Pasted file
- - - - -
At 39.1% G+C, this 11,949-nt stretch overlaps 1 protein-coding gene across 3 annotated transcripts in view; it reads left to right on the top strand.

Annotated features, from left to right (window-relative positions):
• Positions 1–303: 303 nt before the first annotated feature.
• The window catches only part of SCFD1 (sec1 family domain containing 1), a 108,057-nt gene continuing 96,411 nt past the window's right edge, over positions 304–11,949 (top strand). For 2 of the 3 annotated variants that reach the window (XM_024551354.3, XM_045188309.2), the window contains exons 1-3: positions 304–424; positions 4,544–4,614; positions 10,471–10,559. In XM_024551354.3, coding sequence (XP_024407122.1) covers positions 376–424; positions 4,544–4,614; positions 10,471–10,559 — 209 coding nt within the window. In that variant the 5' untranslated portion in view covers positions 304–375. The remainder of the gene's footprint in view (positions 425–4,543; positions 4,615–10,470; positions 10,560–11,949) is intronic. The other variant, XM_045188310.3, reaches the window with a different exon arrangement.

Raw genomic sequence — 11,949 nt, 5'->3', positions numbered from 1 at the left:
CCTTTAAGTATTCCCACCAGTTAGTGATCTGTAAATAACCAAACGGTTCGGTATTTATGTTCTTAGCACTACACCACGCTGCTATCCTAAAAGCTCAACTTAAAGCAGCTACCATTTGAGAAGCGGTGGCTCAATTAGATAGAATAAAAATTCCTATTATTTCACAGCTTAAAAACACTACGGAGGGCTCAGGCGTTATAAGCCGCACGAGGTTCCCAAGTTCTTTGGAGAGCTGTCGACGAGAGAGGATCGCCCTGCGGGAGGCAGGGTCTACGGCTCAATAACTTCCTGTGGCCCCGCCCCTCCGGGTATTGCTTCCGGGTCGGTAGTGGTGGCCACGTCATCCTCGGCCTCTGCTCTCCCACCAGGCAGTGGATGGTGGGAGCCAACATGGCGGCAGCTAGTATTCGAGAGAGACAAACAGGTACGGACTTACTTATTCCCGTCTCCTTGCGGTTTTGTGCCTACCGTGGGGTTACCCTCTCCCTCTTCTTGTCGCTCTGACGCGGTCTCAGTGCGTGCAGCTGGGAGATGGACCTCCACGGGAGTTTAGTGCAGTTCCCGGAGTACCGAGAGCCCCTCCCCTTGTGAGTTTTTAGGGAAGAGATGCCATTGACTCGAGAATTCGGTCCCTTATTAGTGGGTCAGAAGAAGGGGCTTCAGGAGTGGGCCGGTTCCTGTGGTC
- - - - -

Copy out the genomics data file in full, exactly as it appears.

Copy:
At 39.1% G+C, this 11,949-nt stretch overlaps 1 protein-coding gene across 3 annotated transcripts in view; it reads left to right on the top strand.

Annotated features, from left to right (window-relative positions):
• Positions 1–303: 303 nt before the first annotated feature.
• The window catches only part of SCFD1 (sec1 family domain containing 1), a 108,057-nt gene continuing 96,411 nt past the window's right edge, over positions 304–11,949 (top strand). For 2 of the 3 annotated variants that reach the window (XM_024551354.3, XM_045188309.2), the window contains exons 1-3: positions 304–424; positions 4,544–4,614; positions 10,471–10,559. In XM_024551354.3, coding sequence (XP_024407122.1) covers positions 376–424; positions 4,544–4,614; positions 10,471–10,559 — 209 coding nt within the window. In that variant the 5' untranslated portion in view covers positions 304–375. The remainder of the gene's footprint in view (positions 425–4,543; positions 4,615–10,470; positions 10,560–11,949) is intronic. The other variant, XM_045188310.3, reaches the window with a different exon arrangement.

Raw genomic sequence — 11,949 nt, 5'->3', positions numbered from 1 at the left:
CCTTTAAGTATTCCCACCAGTTAGTGATCTGTAAATAACCAAACGGTTCGGTATTTATGTTCTTAGCACTACACCACGCTGCTATCCTAAAAGCTCAACTTAAAGCAGCTACCATTTGAGAAGCGGTGGCTCAATTAGATAGAATAAAAATTCCTATTATTTCACAGCTTAAAAACACTACGGAGGGCTCAGGCGTTATAAGCCGCACGAGGTTCCCAAGTTCTTTGGAGAGCTGTCGACGAGAGAGGATCGCCCTGCGGGAGGCAGGGTCTACGGCTCAATAACTTCCTGTGGCCCCGCCCCTCCGGGTATTGCTTCCGGGTCGGTAGTGGTGGCCACGTCATCCTCGGCCTCTGCTCTCCCACCAGGCAGTGGATGGTGGGAGCCAACATGGCGGCAGCTAGTATTCGAGAGAGACAAACAGGTACGGACTTACTTATTCCCGTCTCCTTGCGGTTTTGTGCCTACCGTGGGGTTACCCTCTCCCTCTTCTTGTCGCTCTGACGCGGTCTCAGTGCGTGCAGCTGGGAGATGGACCTCCACGGGAGTTTAGTGCAGTTCCCGGAGTACCGAGAGCCCCTCCCCTTGTGAGTTTTTAGGGAAGAGATGCCATTGACTCGAGAATTCGGTCCCTTATTAGTGGGTCAGAAGAAGGGGCTTCAGGAGTGGGCCGGTTCCTGTGGTC